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The continued persistence of public complaints over safety procedures in aviation can also be partly explained through the old adage. The old adage made the general proposition that a picture is worth a thousand words in meaning and explanation. The media has continued replayed television footages of fiery plane crashes. They have been at the fore front in giving descriptions regarding plane cleanup efforts. The truth of the matter is that victim counts often bare more effect as compared to several million words over a plane crash tragedy (McKenzie, n.d). This is because reports are compiled in difficult to comprehend formats of statistical reports in regard to the impacts of aviation deregulation. A perfect case on point is the highlight of the December 1990 attention on the collision of the two Northwest jets on a runway. This happened in Detroit and about eight people died over the incident and approximately twenty others sustained serious injuries. The next morning Detroit News, banner headlines were set bold and large enough to draw attention (Elvik, 2006).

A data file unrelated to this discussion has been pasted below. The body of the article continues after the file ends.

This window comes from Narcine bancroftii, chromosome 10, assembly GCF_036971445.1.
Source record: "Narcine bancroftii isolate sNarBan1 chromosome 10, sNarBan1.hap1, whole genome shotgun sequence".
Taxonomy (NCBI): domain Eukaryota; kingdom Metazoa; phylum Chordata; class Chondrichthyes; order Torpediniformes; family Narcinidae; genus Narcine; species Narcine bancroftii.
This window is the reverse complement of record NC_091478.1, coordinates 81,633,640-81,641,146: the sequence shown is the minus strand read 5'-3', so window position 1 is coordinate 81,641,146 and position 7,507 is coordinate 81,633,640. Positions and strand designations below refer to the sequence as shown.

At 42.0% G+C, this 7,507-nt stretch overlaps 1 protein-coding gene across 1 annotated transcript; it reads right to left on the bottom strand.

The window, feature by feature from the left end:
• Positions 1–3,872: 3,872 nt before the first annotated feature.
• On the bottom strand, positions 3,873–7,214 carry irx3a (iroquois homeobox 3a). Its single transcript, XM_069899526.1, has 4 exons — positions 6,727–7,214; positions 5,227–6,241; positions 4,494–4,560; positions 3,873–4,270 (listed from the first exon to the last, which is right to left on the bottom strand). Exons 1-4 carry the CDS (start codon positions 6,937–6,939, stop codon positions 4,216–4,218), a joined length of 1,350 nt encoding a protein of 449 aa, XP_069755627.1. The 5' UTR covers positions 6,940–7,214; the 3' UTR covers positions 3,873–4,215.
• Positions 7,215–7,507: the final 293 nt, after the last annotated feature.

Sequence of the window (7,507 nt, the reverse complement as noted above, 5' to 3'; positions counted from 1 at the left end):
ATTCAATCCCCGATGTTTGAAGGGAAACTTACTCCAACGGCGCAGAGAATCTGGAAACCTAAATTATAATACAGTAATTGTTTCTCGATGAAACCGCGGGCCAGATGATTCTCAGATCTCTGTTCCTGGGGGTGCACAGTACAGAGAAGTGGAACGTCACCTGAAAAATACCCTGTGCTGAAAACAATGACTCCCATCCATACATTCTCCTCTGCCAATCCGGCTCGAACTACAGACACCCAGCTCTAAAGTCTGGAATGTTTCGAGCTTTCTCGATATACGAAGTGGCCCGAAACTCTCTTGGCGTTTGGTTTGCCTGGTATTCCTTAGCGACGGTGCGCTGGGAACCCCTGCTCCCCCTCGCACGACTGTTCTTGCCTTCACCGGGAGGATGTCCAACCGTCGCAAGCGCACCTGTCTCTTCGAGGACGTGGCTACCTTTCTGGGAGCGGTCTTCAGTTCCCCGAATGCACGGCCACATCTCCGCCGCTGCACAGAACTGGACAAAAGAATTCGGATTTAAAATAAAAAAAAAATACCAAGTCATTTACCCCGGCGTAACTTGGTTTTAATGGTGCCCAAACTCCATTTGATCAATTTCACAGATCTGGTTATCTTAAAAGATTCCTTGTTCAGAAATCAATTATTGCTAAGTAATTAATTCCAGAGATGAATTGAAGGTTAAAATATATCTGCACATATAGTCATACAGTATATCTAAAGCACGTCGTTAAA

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In general, almost every paper across the country bore the pictures of the severe burned-outs DC-9. The dailies also heavily recounted leading story of the pilot, who have just been reinstated into the workplace after five-year absence due to medical leave. In this incidence, he had become lost in the dense fog that had covered the entire runway leading to the near miss. This was clear that many people reading the story line posed their thought over larger numbers of people killed in Michigan roads. This recurred itself in every weekend through 1990 than the actual number succumbed on the Detroit runway on such fateful day (Golich, 2008). Media focus makes readers generate a mindset and picture of an incidence in an intense way. However, they have their part to play in informing about safety incidents in airline transport. Since deregulation, more reported safety incidents have been recorded and media has helped to inform the public about them. Media focus highlight every incident as thus paint the actual picture of the underlying situation regarding safety in aviation after deregulation procedures (Elvik, 2006).